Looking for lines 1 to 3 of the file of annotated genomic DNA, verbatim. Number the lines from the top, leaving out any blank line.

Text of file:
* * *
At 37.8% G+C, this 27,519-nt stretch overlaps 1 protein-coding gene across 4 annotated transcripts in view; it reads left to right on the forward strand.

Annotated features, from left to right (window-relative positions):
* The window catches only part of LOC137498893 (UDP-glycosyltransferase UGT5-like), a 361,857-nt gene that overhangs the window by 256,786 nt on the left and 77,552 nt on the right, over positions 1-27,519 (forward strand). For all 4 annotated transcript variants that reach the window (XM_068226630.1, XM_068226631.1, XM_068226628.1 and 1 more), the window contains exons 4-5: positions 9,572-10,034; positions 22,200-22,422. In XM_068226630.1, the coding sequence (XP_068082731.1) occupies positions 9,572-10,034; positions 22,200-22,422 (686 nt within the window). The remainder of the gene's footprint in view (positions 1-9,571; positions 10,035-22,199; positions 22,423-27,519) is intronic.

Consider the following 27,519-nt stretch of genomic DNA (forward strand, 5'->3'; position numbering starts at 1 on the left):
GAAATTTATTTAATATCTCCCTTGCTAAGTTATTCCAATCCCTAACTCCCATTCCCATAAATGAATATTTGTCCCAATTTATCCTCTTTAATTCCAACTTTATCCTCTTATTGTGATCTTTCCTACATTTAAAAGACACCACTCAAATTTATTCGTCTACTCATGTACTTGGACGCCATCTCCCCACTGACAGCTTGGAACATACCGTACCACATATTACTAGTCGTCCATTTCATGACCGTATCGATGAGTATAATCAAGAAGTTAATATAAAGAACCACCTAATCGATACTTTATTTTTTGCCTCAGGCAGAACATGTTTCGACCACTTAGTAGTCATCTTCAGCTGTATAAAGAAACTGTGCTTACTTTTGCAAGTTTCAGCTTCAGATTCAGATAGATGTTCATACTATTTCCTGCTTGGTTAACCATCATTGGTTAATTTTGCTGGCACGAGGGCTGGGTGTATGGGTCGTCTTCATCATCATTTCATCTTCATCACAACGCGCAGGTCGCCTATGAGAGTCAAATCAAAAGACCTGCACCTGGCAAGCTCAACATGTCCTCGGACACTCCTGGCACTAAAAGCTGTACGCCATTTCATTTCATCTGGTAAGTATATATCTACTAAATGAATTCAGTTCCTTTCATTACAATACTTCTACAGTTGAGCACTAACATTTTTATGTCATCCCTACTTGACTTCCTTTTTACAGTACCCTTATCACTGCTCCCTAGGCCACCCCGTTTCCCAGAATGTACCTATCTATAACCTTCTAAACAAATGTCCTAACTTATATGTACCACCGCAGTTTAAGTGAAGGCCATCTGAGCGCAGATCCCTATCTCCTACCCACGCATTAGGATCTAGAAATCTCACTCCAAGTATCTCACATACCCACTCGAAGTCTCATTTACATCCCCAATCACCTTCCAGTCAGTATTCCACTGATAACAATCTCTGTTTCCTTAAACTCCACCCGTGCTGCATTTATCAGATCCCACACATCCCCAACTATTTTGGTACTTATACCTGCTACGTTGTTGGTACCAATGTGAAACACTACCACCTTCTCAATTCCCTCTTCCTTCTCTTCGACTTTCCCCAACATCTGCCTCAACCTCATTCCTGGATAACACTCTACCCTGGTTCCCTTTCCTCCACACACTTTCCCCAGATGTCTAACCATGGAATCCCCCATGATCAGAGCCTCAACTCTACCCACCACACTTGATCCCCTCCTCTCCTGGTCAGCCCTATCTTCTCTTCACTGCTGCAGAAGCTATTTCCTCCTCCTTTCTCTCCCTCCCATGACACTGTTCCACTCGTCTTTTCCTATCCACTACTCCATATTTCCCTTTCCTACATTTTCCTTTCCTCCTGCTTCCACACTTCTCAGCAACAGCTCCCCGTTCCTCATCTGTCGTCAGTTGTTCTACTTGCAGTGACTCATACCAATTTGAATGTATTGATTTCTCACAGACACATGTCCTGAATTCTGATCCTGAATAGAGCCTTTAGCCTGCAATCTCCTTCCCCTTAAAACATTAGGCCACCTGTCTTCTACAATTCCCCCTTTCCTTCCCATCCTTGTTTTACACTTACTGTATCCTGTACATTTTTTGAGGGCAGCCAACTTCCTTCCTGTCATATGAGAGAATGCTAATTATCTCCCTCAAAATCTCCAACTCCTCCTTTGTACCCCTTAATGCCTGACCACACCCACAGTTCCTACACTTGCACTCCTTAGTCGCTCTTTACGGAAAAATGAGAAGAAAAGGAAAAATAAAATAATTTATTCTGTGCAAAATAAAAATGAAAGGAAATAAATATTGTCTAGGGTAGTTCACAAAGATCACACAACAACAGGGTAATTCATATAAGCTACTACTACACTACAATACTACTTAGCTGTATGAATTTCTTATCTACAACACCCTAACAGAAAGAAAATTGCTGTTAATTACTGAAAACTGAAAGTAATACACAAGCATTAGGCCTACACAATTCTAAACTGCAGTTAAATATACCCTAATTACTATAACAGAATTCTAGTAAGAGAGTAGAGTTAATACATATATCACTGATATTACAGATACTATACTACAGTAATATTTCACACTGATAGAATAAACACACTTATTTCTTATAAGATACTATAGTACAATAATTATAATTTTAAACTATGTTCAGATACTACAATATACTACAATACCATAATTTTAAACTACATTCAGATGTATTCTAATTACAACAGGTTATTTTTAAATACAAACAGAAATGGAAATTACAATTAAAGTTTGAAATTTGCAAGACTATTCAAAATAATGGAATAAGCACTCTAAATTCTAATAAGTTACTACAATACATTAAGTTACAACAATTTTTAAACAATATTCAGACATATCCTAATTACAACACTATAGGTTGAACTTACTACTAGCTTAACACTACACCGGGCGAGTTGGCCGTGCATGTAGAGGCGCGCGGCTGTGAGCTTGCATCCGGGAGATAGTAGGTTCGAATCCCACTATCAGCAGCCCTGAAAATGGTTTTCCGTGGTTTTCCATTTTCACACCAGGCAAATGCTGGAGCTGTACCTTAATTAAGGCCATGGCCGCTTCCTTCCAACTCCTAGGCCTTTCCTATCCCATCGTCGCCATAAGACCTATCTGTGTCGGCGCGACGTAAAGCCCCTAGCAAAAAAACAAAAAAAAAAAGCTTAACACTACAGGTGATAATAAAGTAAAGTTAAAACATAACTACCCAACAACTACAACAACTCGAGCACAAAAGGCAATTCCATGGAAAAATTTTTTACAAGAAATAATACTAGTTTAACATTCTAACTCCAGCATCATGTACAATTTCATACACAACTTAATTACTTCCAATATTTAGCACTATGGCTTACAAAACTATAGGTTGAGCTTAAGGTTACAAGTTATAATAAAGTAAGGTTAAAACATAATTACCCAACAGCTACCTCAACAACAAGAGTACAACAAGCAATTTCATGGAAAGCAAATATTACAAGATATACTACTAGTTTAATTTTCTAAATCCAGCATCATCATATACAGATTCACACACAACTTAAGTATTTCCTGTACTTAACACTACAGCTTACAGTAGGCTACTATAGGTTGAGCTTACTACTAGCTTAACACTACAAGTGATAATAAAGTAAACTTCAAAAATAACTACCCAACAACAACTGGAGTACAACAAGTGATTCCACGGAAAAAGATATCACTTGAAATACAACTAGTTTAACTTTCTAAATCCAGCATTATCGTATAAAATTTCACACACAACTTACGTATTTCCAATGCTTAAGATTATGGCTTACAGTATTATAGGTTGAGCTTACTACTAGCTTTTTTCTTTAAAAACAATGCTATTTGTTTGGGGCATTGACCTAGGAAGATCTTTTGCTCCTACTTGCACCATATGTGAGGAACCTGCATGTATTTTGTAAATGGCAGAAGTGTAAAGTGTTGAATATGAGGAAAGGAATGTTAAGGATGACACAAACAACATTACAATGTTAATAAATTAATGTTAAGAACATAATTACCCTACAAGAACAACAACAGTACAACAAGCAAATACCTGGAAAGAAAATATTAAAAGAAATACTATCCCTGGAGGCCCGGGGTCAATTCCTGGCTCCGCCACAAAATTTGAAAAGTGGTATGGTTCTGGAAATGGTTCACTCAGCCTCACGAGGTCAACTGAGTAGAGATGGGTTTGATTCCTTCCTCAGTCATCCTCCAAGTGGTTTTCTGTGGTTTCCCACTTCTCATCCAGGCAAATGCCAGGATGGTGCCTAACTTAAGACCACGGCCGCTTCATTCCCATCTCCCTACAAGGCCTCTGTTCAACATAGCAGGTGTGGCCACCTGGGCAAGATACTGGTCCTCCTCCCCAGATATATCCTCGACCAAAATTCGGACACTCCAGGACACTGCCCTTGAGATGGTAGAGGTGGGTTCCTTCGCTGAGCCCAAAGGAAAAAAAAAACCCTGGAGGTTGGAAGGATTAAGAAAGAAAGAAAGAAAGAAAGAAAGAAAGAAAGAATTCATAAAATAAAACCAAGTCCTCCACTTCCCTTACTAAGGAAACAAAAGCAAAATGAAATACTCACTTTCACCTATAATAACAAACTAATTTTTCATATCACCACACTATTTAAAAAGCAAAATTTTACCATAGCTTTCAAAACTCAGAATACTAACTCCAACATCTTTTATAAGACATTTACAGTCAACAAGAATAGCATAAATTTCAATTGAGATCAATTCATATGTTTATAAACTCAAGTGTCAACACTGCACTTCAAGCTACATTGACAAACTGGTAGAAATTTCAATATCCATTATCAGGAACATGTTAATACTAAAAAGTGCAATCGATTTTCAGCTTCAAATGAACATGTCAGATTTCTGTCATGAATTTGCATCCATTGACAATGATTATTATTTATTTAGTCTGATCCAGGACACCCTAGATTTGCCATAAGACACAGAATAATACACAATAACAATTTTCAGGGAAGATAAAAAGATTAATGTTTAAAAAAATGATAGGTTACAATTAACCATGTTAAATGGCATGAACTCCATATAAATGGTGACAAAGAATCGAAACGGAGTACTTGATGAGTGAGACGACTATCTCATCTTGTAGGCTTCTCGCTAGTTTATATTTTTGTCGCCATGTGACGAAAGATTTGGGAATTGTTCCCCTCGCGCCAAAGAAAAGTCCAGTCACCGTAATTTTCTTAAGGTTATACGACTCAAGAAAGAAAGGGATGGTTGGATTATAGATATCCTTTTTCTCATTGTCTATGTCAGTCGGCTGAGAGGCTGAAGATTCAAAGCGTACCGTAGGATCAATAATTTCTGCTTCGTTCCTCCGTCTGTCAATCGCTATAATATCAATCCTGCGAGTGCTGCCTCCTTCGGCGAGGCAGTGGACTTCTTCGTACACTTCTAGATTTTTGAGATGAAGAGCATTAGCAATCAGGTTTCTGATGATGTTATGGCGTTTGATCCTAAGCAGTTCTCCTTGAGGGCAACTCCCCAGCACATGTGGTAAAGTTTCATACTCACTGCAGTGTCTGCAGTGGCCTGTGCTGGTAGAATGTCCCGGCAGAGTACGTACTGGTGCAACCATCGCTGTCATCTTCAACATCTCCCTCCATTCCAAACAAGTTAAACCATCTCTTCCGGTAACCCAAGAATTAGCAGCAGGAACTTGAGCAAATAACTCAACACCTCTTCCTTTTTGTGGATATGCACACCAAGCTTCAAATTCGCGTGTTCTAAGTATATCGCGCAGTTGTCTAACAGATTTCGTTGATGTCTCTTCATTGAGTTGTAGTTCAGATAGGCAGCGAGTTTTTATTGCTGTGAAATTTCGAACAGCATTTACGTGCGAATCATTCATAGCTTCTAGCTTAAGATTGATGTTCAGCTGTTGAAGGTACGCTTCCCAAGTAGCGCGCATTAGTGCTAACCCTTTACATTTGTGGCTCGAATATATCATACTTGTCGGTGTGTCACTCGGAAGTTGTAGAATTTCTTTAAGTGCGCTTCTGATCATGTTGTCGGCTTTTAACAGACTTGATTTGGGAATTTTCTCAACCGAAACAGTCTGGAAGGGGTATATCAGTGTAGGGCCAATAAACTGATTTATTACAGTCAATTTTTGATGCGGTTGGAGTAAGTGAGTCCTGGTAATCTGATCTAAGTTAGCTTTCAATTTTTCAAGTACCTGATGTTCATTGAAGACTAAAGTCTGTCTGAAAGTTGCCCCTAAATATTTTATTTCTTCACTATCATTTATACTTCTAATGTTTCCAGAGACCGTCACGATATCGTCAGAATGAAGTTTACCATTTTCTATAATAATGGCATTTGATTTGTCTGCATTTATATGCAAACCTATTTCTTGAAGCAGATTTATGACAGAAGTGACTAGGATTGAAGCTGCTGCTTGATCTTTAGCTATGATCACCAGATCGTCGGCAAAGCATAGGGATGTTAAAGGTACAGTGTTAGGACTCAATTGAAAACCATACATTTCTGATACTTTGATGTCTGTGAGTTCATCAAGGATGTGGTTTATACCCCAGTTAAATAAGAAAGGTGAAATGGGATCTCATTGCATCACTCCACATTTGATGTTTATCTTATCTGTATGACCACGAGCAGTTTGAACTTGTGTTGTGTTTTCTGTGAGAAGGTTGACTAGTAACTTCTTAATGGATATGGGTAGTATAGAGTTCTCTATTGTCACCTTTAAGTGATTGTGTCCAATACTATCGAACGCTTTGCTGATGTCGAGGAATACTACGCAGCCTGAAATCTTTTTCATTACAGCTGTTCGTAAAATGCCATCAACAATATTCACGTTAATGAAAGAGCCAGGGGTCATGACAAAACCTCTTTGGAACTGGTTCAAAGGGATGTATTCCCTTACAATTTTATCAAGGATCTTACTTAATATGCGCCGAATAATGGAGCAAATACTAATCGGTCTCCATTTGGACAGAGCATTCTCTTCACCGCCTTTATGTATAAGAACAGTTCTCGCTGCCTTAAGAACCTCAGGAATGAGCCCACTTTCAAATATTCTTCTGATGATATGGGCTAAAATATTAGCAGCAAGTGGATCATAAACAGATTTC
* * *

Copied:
At 37.8% G+C, this 27,519-nt stretch overlaps 1 protein-coding gene across 4 annotated transcripts in view; it reads left to right on the forward strand.

Annotated features, from left to right (window-relative positions):
* The window catches only part of LOC137498893 (UDP-glycosyltransferase UGT5-like), a 361,857-nt gene that overhangs the window by 256,786 nt on the left and 77,552 nt on the right, over positions 1-27,519 (forward strand). For all 4 annotated transcript variants that reach the window (XM_068226630.1, XM_068226631.1, XM_068226628.1 and 1 more), the window contains exons 4-5: positions 9,572-10,034; positions 22,200-22,422. In XM_068226630.1, the coding sequence (XP_068082731.1) occupies positions 9,572-10,034; positions 22,200-22,422 (686 nt within the window). The remainder of the gene's footprint in view (positions 1-9,571; positions 10,035-22,199; positions 22,423-27,519) is intronic.